I am trying to migrate a currently VM-based infrastructure to a Docker-based one, using docker-baseimage, which uses runit/runsv to start and supervise system services. Now while it is apparently very easy to install a self-written Python program as a service, I am struggling to convert the /etc/init.d/* scripts to runit services.

Sometimes it is rather easy and there is also a list at http://smarden.org/runit/runscripts.html, but some of those scripts don't work with (the latest version of) Ubuntu paths and also I am wondering if I should sometimes embed the process in a chroot or have it run as a different user.

So, is there a safe and reliable way to convert the init scripts found in Ubuntu into simple runit-runnable scripts?

  • Is a sysvinit or a upstart script? Each has different structure and ability.
    – Braiam
    Commented Dec 26, 2014 at 2:21
  • I guess that's part of the question; it's not about one script, but about all init scripts I'll find along the way. docker-baseimage is Ubuntu 14.04-based, which means that I probably will find both (example: postfix init script).
    – tgpfeiffer
    Commented Dec 26, 2014 at 2:46
  • That would be quite the hurdle. I'm afraid that such method if exist, it would be very error prone, since SysV init script are basically shell scripts with some comments, while upstart are separated in stanzas/key/value pairs with some limited scripting support. I would recommend to separate both instead.
    – Braiam
    Commented Dec 26, 2014 at 2:56
  • A non-technical/automated method would be fine as well. It can involve some copy & paste and manual replacement, I just have no idea where and how to start and how I can find out the actual commands I need to run...
    – tgpfeiffer
    Commented Dec 26, 2014 at 4:12

1 Answer 1


The Short Answer

For the time being, no, there is no automated method specific to runit.

The Long Answer

There have been several approaches to resolving this.

Using Pre-Built Scripts

The first is to have a pre-built set of scripts. These can be extracted from other projects. Void Linux uses runit as its base init and supervisor, so it might be of interest. There is a project on Github called runit-scripts that might have some of what you need. And I will make a shameless plug for my own project, supervision-scripts, which has a few of them pre-baked and ready, although the project is still being developed.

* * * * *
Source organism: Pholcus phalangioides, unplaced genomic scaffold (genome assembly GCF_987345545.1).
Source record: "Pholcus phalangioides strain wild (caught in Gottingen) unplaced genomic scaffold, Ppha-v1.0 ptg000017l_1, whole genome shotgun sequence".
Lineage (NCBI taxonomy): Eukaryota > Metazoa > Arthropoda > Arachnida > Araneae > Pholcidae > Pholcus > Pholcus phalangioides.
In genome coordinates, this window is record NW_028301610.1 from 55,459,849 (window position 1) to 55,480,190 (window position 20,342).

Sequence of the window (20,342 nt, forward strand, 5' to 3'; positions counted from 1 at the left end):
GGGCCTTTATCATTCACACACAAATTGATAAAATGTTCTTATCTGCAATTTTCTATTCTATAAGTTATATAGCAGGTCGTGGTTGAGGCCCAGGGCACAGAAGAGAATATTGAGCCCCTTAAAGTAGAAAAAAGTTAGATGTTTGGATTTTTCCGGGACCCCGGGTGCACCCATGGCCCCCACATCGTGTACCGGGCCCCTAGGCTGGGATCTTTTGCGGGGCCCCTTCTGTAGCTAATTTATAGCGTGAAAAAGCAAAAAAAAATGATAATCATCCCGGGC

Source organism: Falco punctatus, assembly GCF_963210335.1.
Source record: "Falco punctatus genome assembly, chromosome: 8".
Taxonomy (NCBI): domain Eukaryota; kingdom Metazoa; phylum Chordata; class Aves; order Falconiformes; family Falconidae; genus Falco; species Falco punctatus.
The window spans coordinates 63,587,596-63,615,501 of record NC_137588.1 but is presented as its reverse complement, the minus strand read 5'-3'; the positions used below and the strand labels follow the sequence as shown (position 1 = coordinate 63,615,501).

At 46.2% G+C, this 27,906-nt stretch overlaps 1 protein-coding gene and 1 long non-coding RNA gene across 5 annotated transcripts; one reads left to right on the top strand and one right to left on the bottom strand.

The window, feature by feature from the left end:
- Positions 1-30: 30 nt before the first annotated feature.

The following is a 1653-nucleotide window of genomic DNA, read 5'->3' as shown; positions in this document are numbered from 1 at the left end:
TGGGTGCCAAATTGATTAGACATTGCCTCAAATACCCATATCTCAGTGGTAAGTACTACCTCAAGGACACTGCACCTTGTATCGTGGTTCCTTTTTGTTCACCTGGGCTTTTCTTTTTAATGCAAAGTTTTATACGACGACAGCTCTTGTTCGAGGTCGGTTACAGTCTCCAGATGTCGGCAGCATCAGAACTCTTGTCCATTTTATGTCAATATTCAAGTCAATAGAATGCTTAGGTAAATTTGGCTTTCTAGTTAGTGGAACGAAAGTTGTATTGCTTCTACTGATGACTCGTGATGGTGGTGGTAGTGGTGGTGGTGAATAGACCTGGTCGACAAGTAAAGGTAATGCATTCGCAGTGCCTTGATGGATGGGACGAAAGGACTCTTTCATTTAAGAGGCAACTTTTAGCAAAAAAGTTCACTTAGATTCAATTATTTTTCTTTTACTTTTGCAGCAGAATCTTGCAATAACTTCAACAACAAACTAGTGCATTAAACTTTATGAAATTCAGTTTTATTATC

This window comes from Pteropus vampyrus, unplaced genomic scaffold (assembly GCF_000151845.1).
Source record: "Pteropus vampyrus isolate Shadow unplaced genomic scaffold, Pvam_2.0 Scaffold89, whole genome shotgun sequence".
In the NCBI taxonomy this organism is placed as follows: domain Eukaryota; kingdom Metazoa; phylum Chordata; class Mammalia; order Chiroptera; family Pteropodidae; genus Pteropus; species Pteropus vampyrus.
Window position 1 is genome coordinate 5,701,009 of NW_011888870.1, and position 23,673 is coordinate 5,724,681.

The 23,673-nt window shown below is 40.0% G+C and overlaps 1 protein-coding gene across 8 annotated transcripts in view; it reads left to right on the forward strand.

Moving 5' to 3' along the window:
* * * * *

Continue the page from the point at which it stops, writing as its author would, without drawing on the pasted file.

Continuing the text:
Using A Framework

The second is to provide a framework that eases the transition of writing scripts. Ignite is a possibility. Also, Toki Clover's Supervision Script Framework (not to be confused with my own project) may provide what you seek as well. In this case, there are no pre-built definitions, but you get bits and pieces of shell script (and possibly other programs) to help you make this transition easier.

Borrowing Existing Scripts and Tools

The third is to borrow scripts from other projects. This means going out and really hunting for them. There are a few out there, but you have to really look.

Doing it the hard way

And finally, you sometimes just have to write it yourself. Frankly, if you're desperate, make a copy of the original /etc/init.d/(whatever) file, set it aside, and edit the file. Typically, at the bottom of a init.d script, you'll find a CASE statement & friends, and from there you can see if there are any weird baked-in command line switches that shouldn't be there but are. Don't bother with anything beyond what is inside start) and stop) in this because they don't apply when using a supervisor. Look around and see if it needs a /var/run/(whatever) directory set up, that's always important too (don't forget to set ownership if you create it!). And towards the top, if the author did it right, there's usually a set of environment variables that contain the real daemon name, along with its options. From there you can usually cobble together a small script quickly.

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